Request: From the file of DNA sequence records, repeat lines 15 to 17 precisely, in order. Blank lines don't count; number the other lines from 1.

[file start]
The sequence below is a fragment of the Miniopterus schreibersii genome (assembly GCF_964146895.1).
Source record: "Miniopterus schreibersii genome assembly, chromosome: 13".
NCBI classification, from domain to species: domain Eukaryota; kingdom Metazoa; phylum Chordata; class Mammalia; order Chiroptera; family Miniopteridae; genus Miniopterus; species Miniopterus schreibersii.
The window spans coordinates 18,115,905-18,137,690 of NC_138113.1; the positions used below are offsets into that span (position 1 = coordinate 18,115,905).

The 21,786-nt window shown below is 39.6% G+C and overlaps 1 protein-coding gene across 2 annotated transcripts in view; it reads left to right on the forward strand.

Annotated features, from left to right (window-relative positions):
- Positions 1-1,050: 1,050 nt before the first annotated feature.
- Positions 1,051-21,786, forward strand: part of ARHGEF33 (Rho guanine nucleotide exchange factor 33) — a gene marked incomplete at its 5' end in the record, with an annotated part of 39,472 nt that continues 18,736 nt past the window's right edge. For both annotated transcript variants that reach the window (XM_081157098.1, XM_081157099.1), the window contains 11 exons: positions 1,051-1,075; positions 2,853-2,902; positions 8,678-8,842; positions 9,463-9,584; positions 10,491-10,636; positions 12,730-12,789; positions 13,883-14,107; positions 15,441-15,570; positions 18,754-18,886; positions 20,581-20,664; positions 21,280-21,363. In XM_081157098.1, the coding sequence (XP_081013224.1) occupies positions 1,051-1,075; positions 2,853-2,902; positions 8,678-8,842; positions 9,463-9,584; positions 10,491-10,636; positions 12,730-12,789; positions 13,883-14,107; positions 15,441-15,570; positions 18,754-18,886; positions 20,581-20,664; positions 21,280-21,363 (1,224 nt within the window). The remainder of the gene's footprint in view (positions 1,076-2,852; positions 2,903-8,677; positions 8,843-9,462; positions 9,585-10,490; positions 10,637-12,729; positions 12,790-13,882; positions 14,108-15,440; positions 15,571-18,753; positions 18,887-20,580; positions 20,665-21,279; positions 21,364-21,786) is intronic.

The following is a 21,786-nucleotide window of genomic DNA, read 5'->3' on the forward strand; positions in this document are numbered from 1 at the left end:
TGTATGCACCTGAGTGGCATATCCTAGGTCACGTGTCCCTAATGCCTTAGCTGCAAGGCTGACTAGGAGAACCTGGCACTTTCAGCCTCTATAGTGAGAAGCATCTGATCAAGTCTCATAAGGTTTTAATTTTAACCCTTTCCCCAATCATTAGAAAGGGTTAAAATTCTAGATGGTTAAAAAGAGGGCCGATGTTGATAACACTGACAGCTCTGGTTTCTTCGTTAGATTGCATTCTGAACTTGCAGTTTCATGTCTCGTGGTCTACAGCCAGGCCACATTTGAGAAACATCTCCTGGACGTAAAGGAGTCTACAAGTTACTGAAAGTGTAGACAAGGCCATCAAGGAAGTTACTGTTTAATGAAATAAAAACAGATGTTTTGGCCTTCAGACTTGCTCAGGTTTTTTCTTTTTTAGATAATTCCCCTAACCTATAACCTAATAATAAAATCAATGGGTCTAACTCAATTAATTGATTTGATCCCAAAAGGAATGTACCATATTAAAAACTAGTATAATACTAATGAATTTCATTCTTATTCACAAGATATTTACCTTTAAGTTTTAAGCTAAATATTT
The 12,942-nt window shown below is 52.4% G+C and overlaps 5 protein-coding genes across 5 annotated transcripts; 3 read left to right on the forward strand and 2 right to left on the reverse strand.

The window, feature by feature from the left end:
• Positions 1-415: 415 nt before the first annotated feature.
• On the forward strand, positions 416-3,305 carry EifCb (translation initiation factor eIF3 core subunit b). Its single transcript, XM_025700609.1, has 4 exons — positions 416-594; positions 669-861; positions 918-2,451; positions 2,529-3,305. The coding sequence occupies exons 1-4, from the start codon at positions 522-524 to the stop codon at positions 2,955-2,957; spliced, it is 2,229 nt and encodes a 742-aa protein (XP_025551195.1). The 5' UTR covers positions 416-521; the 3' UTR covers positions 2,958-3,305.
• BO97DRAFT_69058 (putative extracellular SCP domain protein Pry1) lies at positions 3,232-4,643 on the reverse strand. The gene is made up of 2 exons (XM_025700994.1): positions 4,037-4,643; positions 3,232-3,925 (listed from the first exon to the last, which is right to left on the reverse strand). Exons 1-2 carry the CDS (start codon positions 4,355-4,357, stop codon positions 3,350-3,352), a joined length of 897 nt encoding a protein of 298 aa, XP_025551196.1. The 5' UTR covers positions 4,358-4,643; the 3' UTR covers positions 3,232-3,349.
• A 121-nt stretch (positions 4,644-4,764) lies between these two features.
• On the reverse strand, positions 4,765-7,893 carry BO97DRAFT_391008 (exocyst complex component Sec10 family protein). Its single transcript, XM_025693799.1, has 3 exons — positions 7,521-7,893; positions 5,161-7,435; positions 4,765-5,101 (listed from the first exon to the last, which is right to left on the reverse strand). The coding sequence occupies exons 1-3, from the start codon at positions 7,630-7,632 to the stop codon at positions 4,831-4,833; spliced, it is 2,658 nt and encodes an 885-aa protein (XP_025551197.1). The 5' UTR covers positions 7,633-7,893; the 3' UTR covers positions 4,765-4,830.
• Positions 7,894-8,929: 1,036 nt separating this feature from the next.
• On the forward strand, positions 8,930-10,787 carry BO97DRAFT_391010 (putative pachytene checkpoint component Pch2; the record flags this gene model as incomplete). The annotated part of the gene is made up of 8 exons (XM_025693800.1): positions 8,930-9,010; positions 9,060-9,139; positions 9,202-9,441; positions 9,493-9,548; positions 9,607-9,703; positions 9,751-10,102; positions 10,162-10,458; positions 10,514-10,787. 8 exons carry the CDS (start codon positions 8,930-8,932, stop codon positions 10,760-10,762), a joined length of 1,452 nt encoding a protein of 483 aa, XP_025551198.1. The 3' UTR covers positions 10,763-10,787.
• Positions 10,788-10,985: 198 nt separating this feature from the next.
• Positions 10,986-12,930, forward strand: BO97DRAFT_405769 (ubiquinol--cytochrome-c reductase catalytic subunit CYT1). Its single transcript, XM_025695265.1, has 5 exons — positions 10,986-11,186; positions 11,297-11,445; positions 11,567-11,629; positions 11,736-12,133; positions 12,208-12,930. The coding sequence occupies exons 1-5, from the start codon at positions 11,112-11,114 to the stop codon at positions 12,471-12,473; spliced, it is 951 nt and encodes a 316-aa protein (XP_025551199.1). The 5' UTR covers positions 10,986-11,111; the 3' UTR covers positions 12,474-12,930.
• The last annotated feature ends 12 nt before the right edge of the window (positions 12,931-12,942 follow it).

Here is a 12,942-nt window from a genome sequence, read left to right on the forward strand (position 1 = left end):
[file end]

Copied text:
• BO97DRAFT_69058 (putative extracellular SCP domain protein Pry1) lies at positions 3,232-4,643 on the reverse strand. The gene is made up of 2 exons (XM_025700994.1): positions 4,037-4,643; positions 3,232-3,925 (listed from the first exon to the last, which is right to left on the reverse strand). Exons 1-2 carry the CDS (start codon positions 4,355-4,357, stop codon positions 3,350-3,352), a joined length of 897 nt encoding a protein of 298 aa, XP_025551196.1. The 5' UTR covers positions 4,358-4,643; the 3' UTR covers positions 3,232-3,349.
• A 121-nt stretch (positions 4,644-4,764) lies between these two features.
• On the reverse strand, positions 4,765-7,893 carry BO97DRAFT_391008 (exocyst complex component Sec10 family protein). Its single transcript, XM_025693799.1, has 3 exons — positions 7,521-7,893; positions 5,161-7,435; positions 4,765-5,101 (listed from the first exon to the last, which is right to left on the reverse strand). The coding sequence occupies exons 1-3, from the start codon at positions 7,630-7,632 to the stop codon at positions 4,831-4,833; spliced, it is 2,658 nt and encodes an 885-aa protein (XP_025551197.1). The 5' UTR covers positions 7,633-7,893; the 3' UTR covers positions 4,765-4,830.